EDITOR’S NOTE: This review appeared in the April 22, 2002, issue of National Review.
Discontents: Postmodern & Postcommunist, by Paul Hollander (Transaction, 430 pp., $39.95)
When you call the roll of the anti-Communists, you start with the great dissidents, leading off, almost surely, with Solzhenitsyn. Then, at some point, you turn to the scholars and writers in the West who told the truth about Communism, often at tremendous cost to themselves. One in this latter group is Paul Hollander.
Born in 1932, he is professor emeritus of sociology at the University of Massachusetts, Amherst, where he has spent the bulk of his academic career. Among his most important books are Political Pilgrims, about the travels of Western intellectuals to the Soviet Union, China, and Cuba; Anti-Americanism: Critiques at Home and Abroad; and Political Will and Personal Belief, his analysis of the decline and fall of Soviet Communism.
In his current collection–about which more in a moment–Hollander notes that Communism has had its admirers and critics alike. “As a rule,” he adds wryly, “the admirers have lived outside Communist states and the critics within.” Hollander is one of those scholars and writers “in the West” who experienced Communism firsthand. He grew up in Hungary, and in 1944 had to go into hiding with his family. The twelve-year-old Jewish boy, imagining his own, imminent death, discussed with his father–who had been wounded in World War I–what it was like to be shot. When the Soviets came in, young Hollander welcomed them as liberators, and allied himself with Communism, the ideology of those liberators. Soon, however, he saw Communism for what it was–what it did to people, including himself and his family–and he has been clear-eyed ever since.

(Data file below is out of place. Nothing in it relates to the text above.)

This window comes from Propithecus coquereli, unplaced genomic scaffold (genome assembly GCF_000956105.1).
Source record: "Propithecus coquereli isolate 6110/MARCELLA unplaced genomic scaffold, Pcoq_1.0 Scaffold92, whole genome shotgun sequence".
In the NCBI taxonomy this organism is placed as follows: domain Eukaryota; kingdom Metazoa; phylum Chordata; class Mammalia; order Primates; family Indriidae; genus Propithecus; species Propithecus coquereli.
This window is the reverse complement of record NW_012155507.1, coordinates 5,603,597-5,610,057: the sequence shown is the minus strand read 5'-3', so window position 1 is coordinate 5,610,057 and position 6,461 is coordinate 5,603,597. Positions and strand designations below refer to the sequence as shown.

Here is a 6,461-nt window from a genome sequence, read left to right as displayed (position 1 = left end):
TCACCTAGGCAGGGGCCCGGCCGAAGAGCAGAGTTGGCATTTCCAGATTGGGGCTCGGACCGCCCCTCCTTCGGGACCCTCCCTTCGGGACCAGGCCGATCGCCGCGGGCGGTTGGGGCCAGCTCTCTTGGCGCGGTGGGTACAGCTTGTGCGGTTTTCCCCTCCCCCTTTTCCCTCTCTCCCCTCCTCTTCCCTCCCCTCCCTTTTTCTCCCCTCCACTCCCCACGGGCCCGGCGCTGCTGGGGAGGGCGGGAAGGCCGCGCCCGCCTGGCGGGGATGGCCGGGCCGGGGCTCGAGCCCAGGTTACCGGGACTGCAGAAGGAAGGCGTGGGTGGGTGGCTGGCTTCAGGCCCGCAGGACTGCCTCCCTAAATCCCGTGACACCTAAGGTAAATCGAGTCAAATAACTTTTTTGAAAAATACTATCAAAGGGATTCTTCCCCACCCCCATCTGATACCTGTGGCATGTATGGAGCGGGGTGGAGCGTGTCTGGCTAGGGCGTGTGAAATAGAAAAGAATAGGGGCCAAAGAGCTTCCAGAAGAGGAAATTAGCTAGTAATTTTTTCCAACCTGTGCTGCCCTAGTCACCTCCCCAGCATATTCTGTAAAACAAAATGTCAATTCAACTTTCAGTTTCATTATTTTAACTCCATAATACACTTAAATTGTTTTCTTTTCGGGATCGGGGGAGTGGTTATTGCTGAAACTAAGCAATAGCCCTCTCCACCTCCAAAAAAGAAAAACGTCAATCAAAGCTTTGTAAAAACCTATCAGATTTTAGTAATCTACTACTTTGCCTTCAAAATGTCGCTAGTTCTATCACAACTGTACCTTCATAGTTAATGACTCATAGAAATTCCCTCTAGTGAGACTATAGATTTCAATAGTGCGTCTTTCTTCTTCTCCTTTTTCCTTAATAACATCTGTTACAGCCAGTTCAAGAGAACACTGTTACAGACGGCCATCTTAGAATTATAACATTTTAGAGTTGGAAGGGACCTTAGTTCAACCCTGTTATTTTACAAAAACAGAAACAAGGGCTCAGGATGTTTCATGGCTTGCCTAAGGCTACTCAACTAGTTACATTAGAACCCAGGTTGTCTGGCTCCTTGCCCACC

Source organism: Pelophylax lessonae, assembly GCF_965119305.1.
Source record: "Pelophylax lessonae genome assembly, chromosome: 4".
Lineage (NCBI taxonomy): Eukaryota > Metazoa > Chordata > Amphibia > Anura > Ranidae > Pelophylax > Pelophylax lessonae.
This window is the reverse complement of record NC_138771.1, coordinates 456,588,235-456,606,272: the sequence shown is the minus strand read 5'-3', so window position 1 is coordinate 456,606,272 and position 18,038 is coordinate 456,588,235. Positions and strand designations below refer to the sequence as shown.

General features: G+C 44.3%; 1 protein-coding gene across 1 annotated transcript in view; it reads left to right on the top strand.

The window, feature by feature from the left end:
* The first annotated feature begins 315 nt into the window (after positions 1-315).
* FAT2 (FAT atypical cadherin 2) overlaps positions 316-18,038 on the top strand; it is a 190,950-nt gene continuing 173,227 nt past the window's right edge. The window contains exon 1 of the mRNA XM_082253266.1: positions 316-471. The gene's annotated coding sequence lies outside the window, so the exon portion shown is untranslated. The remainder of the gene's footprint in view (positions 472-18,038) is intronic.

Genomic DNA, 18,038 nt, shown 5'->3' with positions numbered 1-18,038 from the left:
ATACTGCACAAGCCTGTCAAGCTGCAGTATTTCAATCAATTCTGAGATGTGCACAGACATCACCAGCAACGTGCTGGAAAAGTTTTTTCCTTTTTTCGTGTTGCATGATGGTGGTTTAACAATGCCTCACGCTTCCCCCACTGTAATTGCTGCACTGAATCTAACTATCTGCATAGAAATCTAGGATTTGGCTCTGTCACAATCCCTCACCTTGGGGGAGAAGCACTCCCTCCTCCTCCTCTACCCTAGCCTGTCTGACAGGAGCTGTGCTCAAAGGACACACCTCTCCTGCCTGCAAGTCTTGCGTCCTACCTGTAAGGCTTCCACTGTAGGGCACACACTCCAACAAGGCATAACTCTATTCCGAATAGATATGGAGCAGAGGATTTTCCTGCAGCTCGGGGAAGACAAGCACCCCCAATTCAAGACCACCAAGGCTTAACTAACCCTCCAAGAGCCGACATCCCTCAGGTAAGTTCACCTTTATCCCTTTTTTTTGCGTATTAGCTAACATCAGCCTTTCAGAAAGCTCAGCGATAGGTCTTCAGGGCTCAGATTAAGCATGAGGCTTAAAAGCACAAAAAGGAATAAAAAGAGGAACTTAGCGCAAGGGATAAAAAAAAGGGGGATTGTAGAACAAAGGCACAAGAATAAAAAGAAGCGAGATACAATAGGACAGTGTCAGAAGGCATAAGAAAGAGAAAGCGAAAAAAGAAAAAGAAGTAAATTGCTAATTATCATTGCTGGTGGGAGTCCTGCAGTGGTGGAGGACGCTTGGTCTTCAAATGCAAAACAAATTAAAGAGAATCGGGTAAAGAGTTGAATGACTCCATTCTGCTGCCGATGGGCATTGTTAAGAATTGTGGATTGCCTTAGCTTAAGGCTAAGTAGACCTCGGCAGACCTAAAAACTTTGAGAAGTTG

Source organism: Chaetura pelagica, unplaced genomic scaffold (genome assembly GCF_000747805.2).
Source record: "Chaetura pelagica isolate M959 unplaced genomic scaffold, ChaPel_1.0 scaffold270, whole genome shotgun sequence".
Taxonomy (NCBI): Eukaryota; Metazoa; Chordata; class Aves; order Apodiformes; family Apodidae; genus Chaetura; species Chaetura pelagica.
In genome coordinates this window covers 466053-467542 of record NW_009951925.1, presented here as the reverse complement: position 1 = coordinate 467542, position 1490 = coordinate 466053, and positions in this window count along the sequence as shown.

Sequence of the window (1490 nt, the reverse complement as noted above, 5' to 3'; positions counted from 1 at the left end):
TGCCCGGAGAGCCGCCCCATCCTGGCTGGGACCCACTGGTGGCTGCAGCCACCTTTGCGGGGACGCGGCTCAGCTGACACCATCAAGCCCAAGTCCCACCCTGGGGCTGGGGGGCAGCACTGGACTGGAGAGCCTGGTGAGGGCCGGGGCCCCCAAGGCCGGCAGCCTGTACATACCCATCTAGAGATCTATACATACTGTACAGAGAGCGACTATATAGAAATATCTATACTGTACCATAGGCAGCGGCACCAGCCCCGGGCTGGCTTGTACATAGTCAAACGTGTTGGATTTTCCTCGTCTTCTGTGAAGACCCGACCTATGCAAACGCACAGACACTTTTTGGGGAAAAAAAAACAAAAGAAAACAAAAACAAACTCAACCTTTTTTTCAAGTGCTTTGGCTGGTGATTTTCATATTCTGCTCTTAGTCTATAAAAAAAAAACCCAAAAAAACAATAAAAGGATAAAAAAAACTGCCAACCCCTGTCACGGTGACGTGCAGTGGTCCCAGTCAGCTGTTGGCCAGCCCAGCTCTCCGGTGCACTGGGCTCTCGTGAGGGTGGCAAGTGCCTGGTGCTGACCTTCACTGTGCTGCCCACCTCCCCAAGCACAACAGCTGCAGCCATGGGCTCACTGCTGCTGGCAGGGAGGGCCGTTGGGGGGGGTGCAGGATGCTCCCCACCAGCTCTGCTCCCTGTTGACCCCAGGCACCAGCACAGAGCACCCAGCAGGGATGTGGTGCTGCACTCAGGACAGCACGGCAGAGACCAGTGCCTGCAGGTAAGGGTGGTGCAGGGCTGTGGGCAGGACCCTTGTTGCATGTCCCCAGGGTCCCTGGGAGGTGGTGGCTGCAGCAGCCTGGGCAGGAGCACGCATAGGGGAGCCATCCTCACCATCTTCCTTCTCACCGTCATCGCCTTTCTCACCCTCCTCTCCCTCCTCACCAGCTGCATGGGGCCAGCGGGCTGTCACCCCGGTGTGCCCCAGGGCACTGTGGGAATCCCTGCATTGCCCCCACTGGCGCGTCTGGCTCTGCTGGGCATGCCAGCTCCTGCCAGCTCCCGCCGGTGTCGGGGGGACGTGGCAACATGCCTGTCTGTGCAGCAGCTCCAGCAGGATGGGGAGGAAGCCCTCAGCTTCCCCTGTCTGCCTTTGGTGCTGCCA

His new collection, Discontents, is both “domestic” and “foreign,” which is to say that about half of it is devoted to American and Western ills, and the other half to Communist and post-Communist ills. The essays are drawn from an array of intellectual journals, most of them rather out of the way. There is one essay from National Review (1994), about Nazism and Communism, and why the latter has never been as despised among our elites as the former. Little more about this vexing subject need be said.